A newborn female patient presented with a prenatally diagnosed lumbosacral myelomeningocele (MMC) (Figs 1a and 1b). Four hours after cesarean delivery, the child was taken for neurosurgical repair. Plastic Surgery was consulted for soft-tissue closure.
1. Discuss the embryology of neural tube closure.
2. What are neural tube defects (NTDs)?
3. What are the risk factors for developing NTDs?
4. What techniques have been described for soft-tissue coverage of MMC?
Neural tube closure occurs early in human development as part of primary neurulation. It is completed between the third and fourth weeks of embryonic development. The neural plate, derived from neuroectodermal cells or neural crest cells, forms the neural groove during week 3. Progressive bending of the groove leads to the eventual fusion of the resulting neural folds. Beginning at the level of the fifth somite, near the future convergence of the spinal cord and hindbrain, the resultant cranial and caudal neuropores close bidirectionally in a zipper-like fashion (Fig 2). Cranial neuropore closure is completed by day 25, whereas the caudal neuropore closes on day 28.1 Successful completion of this closure requires the precise coordination of cellular genetic regulation, molecular processes, and the physical forces they generate.2
NTDs arise from failed migration of neural crest cells. Because the cranial and caudal ends of the neural tube are the last to close, disruptions in neural crest cell migration will lead to varying degrees and varying locations of defects. Failure of cranial closure will lead to exencephaly/anencephaly, a fatal condition.2 Failure of caudal neuropore closure leads to open defects such as meningocele and MMC or spina bifida cystica (Fig 2). MMC is the most common NTD that is compatible with life, with an incidence of 0.44 to 1 per 1000 live births. Following the failed closure in MMC, agenesis of fetal vertebral arches leads to a protrusion of spinal cord, nerve roots, and meninges in a sac that protrudes through the skin of the lumbar area (Figs 1a and 1b). In surviving individuals with MMC, disruption of the cord at the affected area leads to a lifetime of facing incontinence, numbness, and abnormalities of the lower extremities. The exposed nature of the sac leads to greatly increased risk of infection in the neonatal period.3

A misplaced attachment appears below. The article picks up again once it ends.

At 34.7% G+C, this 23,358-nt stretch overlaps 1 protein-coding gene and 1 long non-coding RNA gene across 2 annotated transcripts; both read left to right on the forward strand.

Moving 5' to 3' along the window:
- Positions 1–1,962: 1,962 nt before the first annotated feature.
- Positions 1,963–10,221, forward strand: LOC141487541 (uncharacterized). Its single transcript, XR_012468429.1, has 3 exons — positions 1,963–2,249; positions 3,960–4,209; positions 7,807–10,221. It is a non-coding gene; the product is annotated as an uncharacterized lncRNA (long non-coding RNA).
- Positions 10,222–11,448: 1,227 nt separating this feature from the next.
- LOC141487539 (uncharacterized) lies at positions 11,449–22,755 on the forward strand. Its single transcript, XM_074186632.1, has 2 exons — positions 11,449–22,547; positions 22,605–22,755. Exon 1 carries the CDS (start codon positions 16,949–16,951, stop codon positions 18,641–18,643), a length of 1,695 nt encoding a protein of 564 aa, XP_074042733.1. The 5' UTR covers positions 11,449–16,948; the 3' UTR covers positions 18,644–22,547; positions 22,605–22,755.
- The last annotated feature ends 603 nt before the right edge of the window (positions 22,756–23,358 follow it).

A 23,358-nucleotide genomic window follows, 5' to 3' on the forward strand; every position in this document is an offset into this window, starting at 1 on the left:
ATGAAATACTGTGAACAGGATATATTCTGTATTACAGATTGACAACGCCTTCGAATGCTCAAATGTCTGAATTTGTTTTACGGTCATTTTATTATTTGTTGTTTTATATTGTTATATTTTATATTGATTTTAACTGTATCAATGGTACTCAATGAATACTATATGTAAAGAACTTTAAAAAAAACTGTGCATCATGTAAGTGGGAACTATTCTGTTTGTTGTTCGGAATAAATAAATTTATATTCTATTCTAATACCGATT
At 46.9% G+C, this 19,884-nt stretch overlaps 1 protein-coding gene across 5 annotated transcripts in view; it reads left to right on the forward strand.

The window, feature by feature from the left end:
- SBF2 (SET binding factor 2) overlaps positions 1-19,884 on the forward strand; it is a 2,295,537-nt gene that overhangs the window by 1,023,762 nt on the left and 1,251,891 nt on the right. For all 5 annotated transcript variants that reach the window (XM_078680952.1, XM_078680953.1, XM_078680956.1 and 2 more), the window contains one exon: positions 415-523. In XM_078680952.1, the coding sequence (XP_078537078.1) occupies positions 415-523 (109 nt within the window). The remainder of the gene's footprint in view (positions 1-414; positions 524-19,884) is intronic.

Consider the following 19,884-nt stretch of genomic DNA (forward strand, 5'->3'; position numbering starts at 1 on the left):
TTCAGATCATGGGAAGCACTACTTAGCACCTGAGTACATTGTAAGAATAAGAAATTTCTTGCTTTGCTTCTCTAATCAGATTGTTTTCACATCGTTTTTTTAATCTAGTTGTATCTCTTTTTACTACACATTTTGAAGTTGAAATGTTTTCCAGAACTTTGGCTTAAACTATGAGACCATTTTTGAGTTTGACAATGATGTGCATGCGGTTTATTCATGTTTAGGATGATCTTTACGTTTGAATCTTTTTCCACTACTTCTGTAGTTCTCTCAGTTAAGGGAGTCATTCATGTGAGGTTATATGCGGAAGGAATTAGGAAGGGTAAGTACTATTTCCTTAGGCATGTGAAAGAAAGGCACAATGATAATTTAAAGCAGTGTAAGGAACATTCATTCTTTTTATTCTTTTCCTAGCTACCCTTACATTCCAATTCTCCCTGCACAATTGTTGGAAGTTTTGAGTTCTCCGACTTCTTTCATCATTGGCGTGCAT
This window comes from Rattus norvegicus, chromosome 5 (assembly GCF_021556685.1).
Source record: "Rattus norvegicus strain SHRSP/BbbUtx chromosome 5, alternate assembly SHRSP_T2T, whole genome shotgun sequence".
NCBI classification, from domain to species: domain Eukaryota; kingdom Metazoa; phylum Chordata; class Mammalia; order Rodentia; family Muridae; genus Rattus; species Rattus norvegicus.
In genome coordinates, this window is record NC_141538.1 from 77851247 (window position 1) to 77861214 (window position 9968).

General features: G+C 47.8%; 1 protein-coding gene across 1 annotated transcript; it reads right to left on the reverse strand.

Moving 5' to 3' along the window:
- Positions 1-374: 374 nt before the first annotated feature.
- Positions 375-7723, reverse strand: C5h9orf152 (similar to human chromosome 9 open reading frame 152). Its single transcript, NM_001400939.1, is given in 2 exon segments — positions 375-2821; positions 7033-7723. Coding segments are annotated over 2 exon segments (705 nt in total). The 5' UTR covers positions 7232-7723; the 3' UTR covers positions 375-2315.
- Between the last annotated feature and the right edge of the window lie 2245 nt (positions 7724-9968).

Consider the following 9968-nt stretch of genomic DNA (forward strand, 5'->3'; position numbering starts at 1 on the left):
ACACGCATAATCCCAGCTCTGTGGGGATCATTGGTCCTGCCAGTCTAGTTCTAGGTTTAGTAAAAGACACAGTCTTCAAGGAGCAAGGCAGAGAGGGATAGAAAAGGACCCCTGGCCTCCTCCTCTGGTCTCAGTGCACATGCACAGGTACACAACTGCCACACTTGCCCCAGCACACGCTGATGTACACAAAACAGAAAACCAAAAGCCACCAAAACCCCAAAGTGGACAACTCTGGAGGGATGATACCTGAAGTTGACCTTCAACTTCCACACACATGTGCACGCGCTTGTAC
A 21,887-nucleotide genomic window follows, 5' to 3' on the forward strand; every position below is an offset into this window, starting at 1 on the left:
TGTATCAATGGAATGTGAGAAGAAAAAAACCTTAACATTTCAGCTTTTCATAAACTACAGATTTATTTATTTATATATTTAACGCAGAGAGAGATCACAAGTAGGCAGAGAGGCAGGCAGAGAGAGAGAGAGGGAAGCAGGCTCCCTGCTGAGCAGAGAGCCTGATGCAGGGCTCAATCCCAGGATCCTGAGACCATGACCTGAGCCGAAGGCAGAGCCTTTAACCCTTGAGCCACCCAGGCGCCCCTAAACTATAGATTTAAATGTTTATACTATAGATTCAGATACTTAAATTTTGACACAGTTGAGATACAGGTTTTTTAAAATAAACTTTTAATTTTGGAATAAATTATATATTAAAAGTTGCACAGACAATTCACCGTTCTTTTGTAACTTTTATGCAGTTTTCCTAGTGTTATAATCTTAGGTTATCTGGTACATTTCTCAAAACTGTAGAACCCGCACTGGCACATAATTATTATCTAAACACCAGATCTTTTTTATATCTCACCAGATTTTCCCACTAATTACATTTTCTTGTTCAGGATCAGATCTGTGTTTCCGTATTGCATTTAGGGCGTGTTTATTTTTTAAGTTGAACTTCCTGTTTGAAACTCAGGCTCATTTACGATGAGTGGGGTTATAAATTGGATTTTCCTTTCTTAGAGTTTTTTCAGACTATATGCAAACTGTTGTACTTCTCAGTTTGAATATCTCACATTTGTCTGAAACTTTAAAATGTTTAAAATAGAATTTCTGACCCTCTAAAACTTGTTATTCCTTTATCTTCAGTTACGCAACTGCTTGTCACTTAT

The factors affecting neural tube closure are varied and complex. Genetic influences during early fetal development play an integral part in neural migration, especially epigenetic regulation through DNA methylation and histone modifications. Some trisomies (3, 8, X) are linked to NTDs, without specific causative genetic links identified yet.4 Environmental factors are also commonly cited as modifiers of these epigenetic processes and the transcriptional processes they drive. Folate antagonist medications such as methotrexate and valproic acid increase rates of NTDs 6-fold.2,5 Folic acid supplementation has been linked to significantly decreased NTD occurrence. Maternal obesity and diabetes have also been implicated as risk factors for NTDs due to alterations in genes associated with glucose metabolism.2 Interestingly, factors such as smoking and drug use have not shown significant association.5
Soft-tissue coverage provides structural support to the neurosurgical dural repair, which helps avoid cerebrospinal fluid (CSF) leaks. Furthermore, the barrier provided by the soft-tissue flap separates the CSF from the skin, a potential source of meningitis. There are many options for soft-tissue coverage following neurosurgical repair of the MMC. Defects that are too large to be closed by primary closure can be achieved by myocutaneous or fasciocutaneous flaps. Myocutaneous closure has been shown efficacious for repair, utilizing latissimus, gluteal, and paraspinous muscles.6 These muscle flaps are able to fill dead space in larger defects with robust, vascularized tissue. Fascial turnover flap closure using bilateral paraspinous muscle fascia is also widely used and has been shown to provide a strong repair that is well vascularized (Figs 3a, 3b, and 4). These are effective when the defect is caudal to the paraspinous muscles. Paraspinous techniques have also been shown to reduce cord tethering as a complication following repair.7